The cure: are we any closer?

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Post by Neil McKellar-Stewart31 May 2013

These days, most PLHIV are able to achieve an undetectable viral load within three months of starting treatment and to sustain that level indefinitely.

The benefits that modern antiretroviral (ARV) treatment provides, including reducing infectivity and strengthening your immune response, are well known.

However, a strengthened immune response does not automatically mean a normal one. Even when immune system markers are restored to the normal range (800-1500 CD4 cells per mm³ of blood), these CD4s, CD8 T-lymphocytes and B cells — key elements of an effective response to infection — may still produce an inadequate immunological response.

Modern HIV treatment is highly effective and life-changing, but it suppresses rather than eradicates HIV and it is therefore necessary to keep taking it for life. The effects of stopping treatment are very clear: viral replication, viral load and HIV-associated inflammation will all increase, often within weeks, as will the risk of developing cardiovascular, kidney and liver disease.

Add to this lifelong need a constant rise in numbers of PLHIV and we have a growing global therapeutic and health service funding challenge.

The case for a cure is obvious and pressing.


A cure might take two forms: the elimination of all HIV-infected cells within the body (a sterilising cure); or, alternatively, the generation of effective immunity to HIV, resulting in lifelong control of HIV in the absence of antiretroviral treatments (a functional cure, in which HIV is controlled by normal physiological processes rather than just suppressed by drug treatments).

A functional cure also requires three other factors:

  1. effective immune function restored and stabilised;
  2. a massive decrease in HIV-induced inflammatory processes; and
  3. risk of HIV transmission reduced to zero.


Within a few days of initial infection, HIV is established in reservoirs within the body.

These are sites or cell types in which HIV persists. Such cells contain HIV, which has been integrated into their DNA and in which normal replication processes generating new HIV viral particles have been blocked or ‘silenced’. Such cells are said to be latently infected or resting: they contain pro-viral DNA. These T-cells are relatively long-lived — in some cases years — and are part of the pool of memory cells that provide protection from bacteria and viruses  with which we are threatened throughout our lifetime.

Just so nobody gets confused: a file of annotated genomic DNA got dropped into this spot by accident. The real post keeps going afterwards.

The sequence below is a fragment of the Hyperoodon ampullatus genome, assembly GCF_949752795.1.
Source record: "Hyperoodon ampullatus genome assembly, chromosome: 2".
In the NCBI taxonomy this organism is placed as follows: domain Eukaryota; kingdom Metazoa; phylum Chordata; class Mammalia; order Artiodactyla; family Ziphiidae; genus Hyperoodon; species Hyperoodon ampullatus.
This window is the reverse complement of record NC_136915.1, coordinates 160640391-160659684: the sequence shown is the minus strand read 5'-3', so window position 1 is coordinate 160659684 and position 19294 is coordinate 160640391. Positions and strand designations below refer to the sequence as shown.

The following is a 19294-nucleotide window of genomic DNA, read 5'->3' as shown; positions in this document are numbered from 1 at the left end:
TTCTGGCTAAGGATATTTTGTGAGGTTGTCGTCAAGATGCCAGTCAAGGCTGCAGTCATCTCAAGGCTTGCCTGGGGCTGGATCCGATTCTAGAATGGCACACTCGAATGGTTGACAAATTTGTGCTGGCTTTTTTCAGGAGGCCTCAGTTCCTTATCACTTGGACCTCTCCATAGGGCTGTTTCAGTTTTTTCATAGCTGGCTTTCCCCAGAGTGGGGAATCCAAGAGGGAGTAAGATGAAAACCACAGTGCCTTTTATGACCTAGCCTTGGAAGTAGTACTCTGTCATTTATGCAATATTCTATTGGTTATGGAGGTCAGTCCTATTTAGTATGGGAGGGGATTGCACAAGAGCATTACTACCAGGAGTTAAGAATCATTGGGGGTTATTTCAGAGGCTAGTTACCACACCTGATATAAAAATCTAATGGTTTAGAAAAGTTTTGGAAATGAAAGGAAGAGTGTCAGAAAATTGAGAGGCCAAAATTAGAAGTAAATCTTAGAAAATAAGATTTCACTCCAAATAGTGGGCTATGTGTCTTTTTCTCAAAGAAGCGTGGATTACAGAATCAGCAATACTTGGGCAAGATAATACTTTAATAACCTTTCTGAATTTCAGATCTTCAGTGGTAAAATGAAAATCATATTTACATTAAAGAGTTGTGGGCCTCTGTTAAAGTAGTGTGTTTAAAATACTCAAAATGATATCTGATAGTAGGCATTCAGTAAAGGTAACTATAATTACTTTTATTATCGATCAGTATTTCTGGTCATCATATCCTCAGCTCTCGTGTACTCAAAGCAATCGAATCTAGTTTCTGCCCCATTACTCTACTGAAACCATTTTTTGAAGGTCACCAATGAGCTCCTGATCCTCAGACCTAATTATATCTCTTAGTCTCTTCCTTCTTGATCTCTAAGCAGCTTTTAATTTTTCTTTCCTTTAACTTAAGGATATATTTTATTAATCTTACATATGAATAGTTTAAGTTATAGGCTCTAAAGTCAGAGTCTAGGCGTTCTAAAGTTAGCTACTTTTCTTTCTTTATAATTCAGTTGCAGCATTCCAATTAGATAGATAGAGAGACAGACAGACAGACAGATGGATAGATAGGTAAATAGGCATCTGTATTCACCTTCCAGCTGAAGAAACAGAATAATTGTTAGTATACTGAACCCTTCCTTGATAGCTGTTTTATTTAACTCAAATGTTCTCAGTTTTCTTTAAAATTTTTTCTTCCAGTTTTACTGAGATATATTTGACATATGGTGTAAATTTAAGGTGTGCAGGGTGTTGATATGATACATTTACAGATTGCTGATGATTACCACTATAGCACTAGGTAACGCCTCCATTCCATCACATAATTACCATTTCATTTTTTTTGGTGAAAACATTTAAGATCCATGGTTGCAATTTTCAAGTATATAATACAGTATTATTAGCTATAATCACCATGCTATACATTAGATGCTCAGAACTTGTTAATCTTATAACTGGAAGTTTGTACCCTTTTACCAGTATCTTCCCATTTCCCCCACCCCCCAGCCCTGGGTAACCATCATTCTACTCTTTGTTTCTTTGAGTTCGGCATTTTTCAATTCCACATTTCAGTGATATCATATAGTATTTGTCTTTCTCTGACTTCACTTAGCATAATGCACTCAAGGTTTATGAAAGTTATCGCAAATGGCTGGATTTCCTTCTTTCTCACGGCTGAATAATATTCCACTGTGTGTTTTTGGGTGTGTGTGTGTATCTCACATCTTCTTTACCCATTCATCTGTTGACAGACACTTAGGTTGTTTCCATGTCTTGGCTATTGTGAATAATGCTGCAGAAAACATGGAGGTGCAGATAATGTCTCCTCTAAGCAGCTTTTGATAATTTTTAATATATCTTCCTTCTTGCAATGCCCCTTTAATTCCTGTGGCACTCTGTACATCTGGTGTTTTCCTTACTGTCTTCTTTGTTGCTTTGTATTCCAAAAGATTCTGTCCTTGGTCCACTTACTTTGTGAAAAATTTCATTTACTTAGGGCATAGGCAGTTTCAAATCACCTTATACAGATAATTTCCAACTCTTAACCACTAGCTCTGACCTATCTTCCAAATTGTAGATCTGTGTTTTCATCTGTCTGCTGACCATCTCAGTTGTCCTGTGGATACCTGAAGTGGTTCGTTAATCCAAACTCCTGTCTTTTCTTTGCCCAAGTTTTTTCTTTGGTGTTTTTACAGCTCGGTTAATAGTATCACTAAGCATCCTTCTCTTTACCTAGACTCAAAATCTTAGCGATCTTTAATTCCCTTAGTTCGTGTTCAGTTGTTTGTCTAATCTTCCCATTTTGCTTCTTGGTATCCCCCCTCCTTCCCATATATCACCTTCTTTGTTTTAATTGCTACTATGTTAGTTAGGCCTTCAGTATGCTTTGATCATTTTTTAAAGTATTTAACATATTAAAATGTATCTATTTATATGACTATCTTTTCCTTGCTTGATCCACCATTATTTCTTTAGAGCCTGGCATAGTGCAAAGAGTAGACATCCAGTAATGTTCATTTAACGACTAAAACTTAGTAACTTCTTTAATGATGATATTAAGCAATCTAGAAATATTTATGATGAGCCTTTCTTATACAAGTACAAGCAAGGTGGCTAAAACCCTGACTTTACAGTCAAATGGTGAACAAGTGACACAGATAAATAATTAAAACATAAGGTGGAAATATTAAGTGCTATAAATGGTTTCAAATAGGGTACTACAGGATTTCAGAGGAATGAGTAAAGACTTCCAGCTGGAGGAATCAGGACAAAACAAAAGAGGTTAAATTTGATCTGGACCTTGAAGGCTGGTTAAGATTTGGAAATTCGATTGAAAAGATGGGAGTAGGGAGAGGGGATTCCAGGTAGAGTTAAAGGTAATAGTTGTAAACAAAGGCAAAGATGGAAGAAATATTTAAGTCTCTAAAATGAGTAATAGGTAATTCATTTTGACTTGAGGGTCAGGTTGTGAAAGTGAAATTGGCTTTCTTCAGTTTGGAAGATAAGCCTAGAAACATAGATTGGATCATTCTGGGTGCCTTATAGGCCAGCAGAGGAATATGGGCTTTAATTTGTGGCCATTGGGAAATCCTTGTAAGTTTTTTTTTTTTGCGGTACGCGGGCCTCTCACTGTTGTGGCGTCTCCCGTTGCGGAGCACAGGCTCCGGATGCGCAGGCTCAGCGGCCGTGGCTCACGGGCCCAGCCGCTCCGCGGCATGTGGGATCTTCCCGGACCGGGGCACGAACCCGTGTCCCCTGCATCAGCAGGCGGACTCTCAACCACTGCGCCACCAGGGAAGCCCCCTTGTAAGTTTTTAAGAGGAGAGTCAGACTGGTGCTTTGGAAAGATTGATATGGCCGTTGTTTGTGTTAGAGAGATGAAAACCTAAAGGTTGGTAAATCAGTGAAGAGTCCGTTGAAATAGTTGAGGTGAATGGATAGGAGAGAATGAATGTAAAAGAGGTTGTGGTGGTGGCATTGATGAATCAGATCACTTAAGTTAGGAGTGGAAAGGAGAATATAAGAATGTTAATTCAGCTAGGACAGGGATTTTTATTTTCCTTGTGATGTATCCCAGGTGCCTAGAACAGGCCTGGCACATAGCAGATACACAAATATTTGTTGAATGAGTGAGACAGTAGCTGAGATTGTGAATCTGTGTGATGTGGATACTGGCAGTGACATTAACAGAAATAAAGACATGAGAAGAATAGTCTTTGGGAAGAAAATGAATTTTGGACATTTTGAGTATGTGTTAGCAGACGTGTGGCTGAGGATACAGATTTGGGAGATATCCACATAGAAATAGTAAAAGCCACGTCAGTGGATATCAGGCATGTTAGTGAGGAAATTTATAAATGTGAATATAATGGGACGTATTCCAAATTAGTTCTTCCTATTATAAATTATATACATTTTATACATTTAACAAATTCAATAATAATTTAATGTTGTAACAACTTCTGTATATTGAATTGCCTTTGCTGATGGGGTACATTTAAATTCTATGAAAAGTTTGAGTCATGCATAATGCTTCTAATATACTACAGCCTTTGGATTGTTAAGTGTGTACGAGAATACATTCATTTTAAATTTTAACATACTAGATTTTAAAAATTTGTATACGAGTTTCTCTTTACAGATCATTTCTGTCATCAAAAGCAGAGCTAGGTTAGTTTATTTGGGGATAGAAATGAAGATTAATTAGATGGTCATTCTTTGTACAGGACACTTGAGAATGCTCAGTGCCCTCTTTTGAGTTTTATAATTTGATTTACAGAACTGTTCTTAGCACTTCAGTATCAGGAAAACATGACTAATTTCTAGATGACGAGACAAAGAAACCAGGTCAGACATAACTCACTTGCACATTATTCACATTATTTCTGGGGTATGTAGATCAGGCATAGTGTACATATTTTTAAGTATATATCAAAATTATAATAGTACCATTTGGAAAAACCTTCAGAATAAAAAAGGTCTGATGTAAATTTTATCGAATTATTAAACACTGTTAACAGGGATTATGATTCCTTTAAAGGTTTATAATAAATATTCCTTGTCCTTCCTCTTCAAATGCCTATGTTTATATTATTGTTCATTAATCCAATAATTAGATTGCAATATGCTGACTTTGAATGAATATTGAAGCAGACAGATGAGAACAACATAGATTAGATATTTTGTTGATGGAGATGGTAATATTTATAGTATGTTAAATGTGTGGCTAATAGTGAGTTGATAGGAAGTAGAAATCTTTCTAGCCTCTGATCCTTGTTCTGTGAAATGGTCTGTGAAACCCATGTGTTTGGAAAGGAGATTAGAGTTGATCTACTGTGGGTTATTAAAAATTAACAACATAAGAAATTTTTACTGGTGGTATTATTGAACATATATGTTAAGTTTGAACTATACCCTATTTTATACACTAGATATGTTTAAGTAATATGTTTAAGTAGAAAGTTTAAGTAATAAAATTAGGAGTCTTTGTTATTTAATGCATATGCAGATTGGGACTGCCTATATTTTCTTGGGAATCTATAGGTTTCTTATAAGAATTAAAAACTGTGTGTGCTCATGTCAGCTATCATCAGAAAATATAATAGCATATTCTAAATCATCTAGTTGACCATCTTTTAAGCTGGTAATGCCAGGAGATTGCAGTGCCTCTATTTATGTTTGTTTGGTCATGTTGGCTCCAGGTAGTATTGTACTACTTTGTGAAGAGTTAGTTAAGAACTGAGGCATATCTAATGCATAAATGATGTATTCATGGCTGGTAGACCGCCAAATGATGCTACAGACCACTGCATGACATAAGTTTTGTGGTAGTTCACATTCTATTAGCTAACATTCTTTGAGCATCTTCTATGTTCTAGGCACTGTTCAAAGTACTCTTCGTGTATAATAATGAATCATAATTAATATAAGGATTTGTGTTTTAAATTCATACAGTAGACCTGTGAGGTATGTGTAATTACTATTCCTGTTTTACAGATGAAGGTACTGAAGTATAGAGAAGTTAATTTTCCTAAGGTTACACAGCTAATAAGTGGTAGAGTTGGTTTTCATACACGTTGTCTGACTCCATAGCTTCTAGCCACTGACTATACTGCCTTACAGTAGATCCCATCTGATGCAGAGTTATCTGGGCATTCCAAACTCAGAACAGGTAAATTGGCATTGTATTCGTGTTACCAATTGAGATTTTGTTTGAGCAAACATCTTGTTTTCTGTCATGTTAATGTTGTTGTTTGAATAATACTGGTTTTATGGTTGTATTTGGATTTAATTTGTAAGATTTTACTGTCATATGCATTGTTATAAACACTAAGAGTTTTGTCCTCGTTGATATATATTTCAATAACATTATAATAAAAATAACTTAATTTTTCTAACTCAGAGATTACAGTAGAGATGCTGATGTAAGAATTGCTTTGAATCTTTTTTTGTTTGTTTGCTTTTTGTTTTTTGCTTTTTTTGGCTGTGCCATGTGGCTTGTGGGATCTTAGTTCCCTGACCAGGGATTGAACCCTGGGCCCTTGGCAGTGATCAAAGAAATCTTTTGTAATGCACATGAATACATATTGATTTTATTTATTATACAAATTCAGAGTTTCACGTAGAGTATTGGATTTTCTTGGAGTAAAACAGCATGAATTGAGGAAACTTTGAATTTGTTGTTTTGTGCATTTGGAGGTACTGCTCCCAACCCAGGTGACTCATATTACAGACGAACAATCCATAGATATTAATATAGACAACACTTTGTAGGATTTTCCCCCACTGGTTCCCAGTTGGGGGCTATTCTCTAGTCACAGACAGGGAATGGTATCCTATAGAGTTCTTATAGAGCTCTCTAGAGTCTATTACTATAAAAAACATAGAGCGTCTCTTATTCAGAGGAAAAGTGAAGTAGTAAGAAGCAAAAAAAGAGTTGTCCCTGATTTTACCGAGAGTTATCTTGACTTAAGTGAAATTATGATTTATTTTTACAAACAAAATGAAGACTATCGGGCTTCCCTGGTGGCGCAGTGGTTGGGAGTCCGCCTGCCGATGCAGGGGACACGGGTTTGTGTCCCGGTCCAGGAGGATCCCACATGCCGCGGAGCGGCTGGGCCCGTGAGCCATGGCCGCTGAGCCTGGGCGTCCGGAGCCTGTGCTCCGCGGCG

ARVs interrupt the replication cycle of HIV at a number of points, depending on their class — for example, nucleoside reverse transcriptase inhibitors, integrase inhibitors, protease inhibitors and so on.

However, they are only effective in T-cells that are active (not resting), and in which HIV is actively replicating. ARVs do not affect cells that are latently infected with HIV and in which active viral transcription has been silenced.

Effective early treatment results in decreased total amounts of HIV RNA and reduced numbers of cells in which HIV has been integrated into the host DNA. There are fewer infected cells and a reduced reservoir of HIV-infected cells. But even with very early, intensive treatment, once infection is established, reservoirs soon develop.

HIV may be present in a range of reservoirs: in CD4 T-cells in the gut and lymph nodes; in blood in long-lived memory T-cells; in a range of other cell types, including naïve CD4 cells not yet active in the immune system; and in specialised cells in the central nervous system.

A cure for HIV will require that cells containing pro-viral DNA are either eradicated entirely from reservoirs (perhaps not achievable) or at least reduced so much so that the immune system is able to deal with them. Purging these reservoirs will require the latent provirus DNA in infected cells to be stimulated (switched on). Such cells when stimulated will either die from the destructive effects of the virus or be cleared by host immune defence mechanisms.

At least three approaches have been proposed to purge HIV out of latency:

  1. Stimulate the main host transcription agent, which facilitates HIV replication. That is, activate resting T-cells as a whole. Several drug and other agents have been suggested, some of these, such as interleukin-2 (IL-2), have been unsuccessfully trialled. This approach is risky, with possible unintended consequences. Generalised CD4 T-cell activation carries a major risk of generating a cascade of inflammatory molecules that may be harmful to a range of organs and may make the patient very ill.
  2. Inhibit the action of complexes, including histone deacetylase, which block HIV DNA transcription. Several agents have been proposed, including valproic acid (trials have been unsuccessful); vorinostat (currently being trialled); and newer more potent agents: romidepsin, panobinostat, givinostat and belinostat.
  3. Use a combination of these two approaches, stimulating transcription and inhibiting the compounds blocking it.

Additionally, a range of molecules on the surface of both CD4 and CD8 memory cells may limit their ability to activate effective immune responses so that HIV-infected CD4 cells are recognised and killed. A cure will probably require addressing the role of such molecules.